• Airbnb has changed the lodging platform by adding experiences
• Travel Associations have to create ways to help us all live together peacefully
• Property Management Systems is one of the most beneficial business development for lodgings
~ Kristen Bifulco
Near the heart of downtown Bangor, a quiet spot to cast a line
Bangor Daily News - Thursday, May 10, 2018 

A soft breeze blew upstream on the Kenduskeag Stream on Wednesday evening — not enough to scatter the swarms of non-biting blackflies and mosquitoes, but just enough to carry the sweet scent of cigar smoke along the stream bed. As fishing scents go, cigar smoke is among the classics, of course; generations of Mainers wouldn’t think of heading into the woods in search of trout without a few stogies on hand, just to drive those pesky flies away. But on this day, we weren’t in the woods at all. In fact, we were a half mile or so from the bustle of downtown Bangor.
Farmington plans Arbor Week events
Daily Bulldog (Franklin County) - Thursday, May 10, 2018 

Arbor Week, organized by the Conservation Committee to celebrate Farmington's designation as a Tree City, will begin on May 20 this year, running until May 26. As it is the 40th celebration for Farmington, the event should be a source of pride for the town, said Conservation Committee Chair Bill Haslam.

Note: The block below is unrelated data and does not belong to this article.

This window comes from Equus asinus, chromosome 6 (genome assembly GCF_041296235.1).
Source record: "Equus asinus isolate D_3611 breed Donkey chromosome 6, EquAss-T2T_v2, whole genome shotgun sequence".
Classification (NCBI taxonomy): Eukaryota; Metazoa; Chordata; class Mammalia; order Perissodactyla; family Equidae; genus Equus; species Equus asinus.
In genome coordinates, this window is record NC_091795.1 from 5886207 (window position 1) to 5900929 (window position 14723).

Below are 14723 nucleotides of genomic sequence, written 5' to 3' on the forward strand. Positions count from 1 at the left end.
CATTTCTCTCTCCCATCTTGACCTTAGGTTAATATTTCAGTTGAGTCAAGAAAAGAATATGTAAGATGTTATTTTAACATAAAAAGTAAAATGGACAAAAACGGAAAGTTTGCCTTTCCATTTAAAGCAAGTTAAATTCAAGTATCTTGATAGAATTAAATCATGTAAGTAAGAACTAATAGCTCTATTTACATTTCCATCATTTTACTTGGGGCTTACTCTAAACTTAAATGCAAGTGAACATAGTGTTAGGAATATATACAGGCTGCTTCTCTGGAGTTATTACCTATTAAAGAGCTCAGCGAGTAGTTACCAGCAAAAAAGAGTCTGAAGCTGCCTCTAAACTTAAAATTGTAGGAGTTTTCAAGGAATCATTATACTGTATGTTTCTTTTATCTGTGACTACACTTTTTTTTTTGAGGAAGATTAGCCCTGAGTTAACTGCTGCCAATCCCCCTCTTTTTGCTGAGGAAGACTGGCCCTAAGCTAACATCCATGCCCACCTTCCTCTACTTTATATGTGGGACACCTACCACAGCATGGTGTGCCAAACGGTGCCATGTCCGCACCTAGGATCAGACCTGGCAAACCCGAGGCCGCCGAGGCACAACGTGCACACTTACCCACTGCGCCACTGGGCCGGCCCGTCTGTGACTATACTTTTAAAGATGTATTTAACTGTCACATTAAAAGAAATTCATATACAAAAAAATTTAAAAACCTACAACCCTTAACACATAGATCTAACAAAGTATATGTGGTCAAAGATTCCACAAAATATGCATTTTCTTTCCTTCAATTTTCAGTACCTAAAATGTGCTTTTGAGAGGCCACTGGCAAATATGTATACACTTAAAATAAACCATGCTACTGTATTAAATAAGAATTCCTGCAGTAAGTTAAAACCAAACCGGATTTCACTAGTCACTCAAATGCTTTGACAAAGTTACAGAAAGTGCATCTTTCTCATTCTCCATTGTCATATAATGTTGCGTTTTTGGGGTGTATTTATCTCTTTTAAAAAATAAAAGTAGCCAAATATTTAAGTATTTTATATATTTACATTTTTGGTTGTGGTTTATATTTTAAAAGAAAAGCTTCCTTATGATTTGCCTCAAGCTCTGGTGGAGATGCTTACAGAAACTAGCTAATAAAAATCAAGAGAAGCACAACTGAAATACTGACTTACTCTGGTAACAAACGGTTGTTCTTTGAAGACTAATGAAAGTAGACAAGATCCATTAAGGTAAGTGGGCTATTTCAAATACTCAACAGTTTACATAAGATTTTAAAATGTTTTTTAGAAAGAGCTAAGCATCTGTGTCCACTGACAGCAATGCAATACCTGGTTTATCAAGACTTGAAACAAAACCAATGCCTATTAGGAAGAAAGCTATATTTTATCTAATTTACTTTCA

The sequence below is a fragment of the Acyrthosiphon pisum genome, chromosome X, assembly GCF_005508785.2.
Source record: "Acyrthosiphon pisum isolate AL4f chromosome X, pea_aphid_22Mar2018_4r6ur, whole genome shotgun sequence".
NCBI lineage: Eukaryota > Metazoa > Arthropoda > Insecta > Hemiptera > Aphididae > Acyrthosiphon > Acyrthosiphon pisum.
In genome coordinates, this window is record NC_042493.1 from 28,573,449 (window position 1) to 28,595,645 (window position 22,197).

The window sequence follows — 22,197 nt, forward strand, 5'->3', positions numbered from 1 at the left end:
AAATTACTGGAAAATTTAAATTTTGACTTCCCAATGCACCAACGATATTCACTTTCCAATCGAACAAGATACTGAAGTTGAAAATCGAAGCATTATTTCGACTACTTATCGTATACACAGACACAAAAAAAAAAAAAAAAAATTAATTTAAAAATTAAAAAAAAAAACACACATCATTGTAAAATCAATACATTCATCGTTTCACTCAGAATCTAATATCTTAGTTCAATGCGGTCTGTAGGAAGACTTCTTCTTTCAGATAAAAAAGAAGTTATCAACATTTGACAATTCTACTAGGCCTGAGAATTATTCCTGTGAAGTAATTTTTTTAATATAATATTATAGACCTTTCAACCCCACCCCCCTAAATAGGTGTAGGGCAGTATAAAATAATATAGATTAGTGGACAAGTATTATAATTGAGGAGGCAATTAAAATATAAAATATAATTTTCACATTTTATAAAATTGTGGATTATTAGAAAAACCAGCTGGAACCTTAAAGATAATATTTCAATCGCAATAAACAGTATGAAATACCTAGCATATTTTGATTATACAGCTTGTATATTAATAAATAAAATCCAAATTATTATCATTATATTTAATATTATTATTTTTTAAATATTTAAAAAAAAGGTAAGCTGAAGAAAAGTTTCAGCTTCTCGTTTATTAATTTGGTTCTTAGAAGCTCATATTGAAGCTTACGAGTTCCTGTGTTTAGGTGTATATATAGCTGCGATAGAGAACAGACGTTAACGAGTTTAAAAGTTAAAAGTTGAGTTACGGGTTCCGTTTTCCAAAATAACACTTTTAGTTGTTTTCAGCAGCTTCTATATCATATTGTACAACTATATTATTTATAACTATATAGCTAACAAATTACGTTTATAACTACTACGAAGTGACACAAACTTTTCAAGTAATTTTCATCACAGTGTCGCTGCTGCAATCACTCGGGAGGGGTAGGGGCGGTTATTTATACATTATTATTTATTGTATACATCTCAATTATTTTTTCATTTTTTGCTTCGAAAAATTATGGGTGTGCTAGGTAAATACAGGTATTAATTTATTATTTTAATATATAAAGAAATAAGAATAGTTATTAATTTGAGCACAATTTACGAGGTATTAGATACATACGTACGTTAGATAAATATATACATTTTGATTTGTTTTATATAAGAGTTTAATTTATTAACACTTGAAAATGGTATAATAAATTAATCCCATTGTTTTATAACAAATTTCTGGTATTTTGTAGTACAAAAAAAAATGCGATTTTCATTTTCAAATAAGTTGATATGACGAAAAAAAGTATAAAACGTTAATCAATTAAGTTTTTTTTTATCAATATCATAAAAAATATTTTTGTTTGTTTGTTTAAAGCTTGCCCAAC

Pair of Lawsuits Seek to Bolster Protections for Right Whale
Other - Thursday, May 10, 2018 

In one of the lawsuits filed Monday, the Conservation Law Foundation says partial passage on April 9 of New England’s Omnibus Essential Fish Habitat Amendment failed to meet some of its goals, like minimizing the impact of fishing gear on fish habitats. CLF says the amendment opened up more than 3,000 square miles of once protected ocean in the Northwest Atlantic Ocean to commercial fishing activities known to destroy fish habitats.
Islesboro residents fear for future of island community after steep ferry fee increase
Republican Journal - Thursday, May 10, 2018 

Islesboro residents are painting a grim picture of the future of the commuter island community following a steeper than expected increase in their state ferry ticket prices. While an increase was expected, the approved rates represent a 118-percent jump in the cost of round-trip tickets for a vehicle and driver, residents say, which could lead to an exodus of year-round residents.